J.H. Trumble, Kensington Press

Don’t Let Me Go by J.H. Trumble

“But speechless was our love, and with veils has it been veiled. Yet now it cries aloud unto you, and would stand revealed before you. And ever has it been that love knows not its own depth until the hour of separation.” – Kahlil Gibran

Praising a book I’ve loved isn’t really so hard for me. The hard part is knowing exactly how and where to start, and never before have I been in a situation where I’ve felt I have an unfair advantage because my thoughts and feelings about the book have been, not influenced or altered by the author, but have been supported and enlightened by the rare opportunity I had to discuss with her the characters and their motivations, as well as being able to ask why she chose to write the ending the way she did.

Don’t Let Me Go is a book that required a lot of hand-holding for me, for which I owe a huge thank you to Isabel, who cheered me on and talked me off the ledge when I thought the vice grip around my heart was going to cause the poor pitiful thing to burst like an overinflated balloon.

This is not an easy story to get through. There is angst and conflict, heartbreak and hope, anger and betrayal, misunderstanding and hurt, damnation and redemption, destruction and recovery, judgment and forgiveness and finally, healing. Nate Schaper and Adam Jeffries’ love is tested by a brutal crime, a crime which I discovered was loosely based upon an actual hate crime with far more tragic results, and though that love withstands the horrific aftermath of that violence, it survives only to be tested again and again, by bitter regret and insecurity, by a distance of miles that causes a distancing of emotions, by a blatant manipulation that severs what should’ve been an unbreakable bond, and in the end, by a misguided farewell that eviscerates their relationship and leaves it hemorrhaging its lifeblood all over a future that never had a chance to become.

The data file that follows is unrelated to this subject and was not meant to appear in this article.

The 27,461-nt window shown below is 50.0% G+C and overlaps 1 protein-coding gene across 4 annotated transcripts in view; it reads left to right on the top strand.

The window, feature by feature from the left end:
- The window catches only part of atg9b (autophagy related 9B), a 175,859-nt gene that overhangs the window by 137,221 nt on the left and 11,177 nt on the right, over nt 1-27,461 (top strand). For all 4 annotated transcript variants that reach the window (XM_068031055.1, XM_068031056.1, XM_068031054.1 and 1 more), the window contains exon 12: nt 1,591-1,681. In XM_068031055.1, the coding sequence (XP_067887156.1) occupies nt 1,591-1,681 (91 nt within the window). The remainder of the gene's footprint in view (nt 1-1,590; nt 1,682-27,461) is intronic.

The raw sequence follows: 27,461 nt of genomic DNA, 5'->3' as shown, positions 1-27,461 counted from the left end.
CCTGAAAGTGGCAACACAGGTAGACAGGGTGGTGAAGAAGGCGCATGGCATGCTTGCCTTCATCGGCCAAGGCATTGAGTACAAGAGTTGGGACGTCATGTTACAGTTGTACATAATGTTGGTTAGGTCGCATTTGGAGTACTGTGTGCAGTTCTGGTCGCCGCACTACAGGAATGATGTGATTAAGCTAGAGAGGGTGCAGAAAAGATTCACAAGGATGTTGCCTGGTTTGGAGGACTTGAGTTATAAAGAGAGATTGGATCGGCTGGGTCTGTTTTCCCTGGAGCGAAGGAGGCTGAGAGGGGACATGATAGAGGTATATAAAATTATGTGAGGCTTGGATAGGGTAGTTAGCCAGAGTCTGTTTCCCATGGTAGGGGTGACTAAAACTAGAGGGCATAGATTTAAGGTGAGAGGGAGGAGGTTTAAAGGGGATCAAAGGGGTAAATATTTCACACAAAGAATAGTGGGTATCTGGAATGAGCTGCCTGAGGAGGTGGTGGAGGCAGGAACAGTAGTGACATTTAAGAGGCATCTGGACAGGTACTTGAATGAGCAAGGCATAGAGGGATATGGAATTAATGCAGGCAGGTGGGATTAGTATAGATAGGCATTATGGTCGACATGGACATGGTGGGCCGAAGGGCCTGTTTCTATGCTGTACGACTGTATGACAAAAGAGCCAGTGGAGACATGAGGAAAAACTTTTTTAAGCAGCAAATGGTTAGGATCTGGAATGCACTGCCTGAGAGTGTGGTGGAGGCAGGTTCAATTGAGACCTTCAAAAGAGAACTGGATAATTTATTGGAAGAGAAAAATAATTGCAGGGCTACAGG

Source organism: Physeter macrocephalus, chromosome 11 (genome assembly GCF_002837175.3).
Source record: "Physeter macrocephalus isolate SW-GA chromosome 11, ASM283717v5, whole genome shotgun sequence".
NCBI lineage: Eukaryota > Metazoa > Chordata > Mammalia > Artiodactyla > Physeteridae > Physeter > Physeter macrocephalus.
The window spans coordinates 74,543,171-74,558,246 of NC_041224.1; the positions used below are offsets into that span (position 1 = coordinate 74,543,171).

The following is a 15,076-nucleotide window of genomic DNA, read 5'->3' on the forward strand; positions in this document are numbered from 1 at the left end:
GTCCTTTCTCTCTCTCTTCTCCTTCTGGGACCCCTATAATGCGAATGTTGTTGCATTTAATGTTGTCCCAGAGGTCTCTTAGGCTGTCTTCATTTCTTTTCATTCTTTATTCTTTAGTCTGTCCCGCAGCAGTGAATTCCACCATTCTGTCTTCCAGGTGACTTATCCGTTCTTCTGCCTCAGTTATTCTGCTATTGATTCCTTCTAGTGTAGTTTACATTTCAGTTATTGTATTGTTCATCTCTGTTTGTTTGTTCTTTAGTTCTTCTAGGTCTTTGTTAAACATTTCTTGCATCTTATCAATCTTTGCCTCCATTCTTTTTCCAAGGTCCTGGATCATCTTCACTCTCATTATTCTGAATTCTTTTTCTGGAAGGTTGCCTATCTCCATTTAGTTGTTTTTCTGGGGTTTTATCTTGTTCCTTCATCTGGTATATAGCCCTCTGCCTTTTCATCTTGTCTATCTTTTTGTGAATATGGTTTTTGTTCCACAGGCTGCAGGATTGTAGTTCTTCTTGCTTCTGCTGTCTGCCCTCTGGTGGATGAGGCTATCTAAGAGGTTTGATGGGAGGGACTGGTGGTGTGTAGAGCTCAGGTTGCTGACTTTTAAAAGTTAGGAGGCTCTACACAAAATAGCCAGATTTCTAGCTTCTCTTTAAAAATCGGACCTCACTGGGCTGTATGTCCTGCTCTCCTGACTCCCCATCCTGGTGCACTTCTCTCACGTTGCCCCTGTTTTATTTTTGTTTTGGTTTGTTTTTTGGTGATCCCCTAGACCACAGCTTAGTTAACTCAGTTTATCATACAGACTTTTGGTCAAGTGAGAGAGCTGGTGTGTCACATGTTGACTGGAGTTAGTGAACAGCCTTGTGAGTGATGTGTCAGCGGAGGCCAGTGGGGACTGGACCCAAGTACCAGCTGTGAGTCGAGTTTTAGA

Nate and Adam were a couple for the ages, a love story to end all love stories, until a chapter of their romance rewrote itself and rather than happily-ever-after, they became yet another tragic ending, overwhelmed by the weight of expectations and the burden of miscommunication. Where there ought to have been trust there was doubt and where that doubt was allowed to fester, it thrived, and just when it seemed they’d put paid to all the misunderstandings, Nate himself put the final exclamation point on how far adrift he and Adam had gone.

But where there is love, there is also the opportunity for salvation, and there is a point where letting go is all you can do in order to gain a new fingerhold on your life and to claw your way up from the abyss that had once been bridged by your faith in forever. This is a story where letting go doesn’t mean giving up; it means surrendering to the knowledge that you can’t change what has been but you can influence what is to come by embracing that faith once again, by owning the mistakes that’ve been made, and by seeking forgiveness for them at the same time. It is the knowledge that there is a pattern to every life and in order to see the picture completed, there are lines that must be connected from the past to the present, connections that had been broken that must be closed, things that had been left undone, words left unspoken.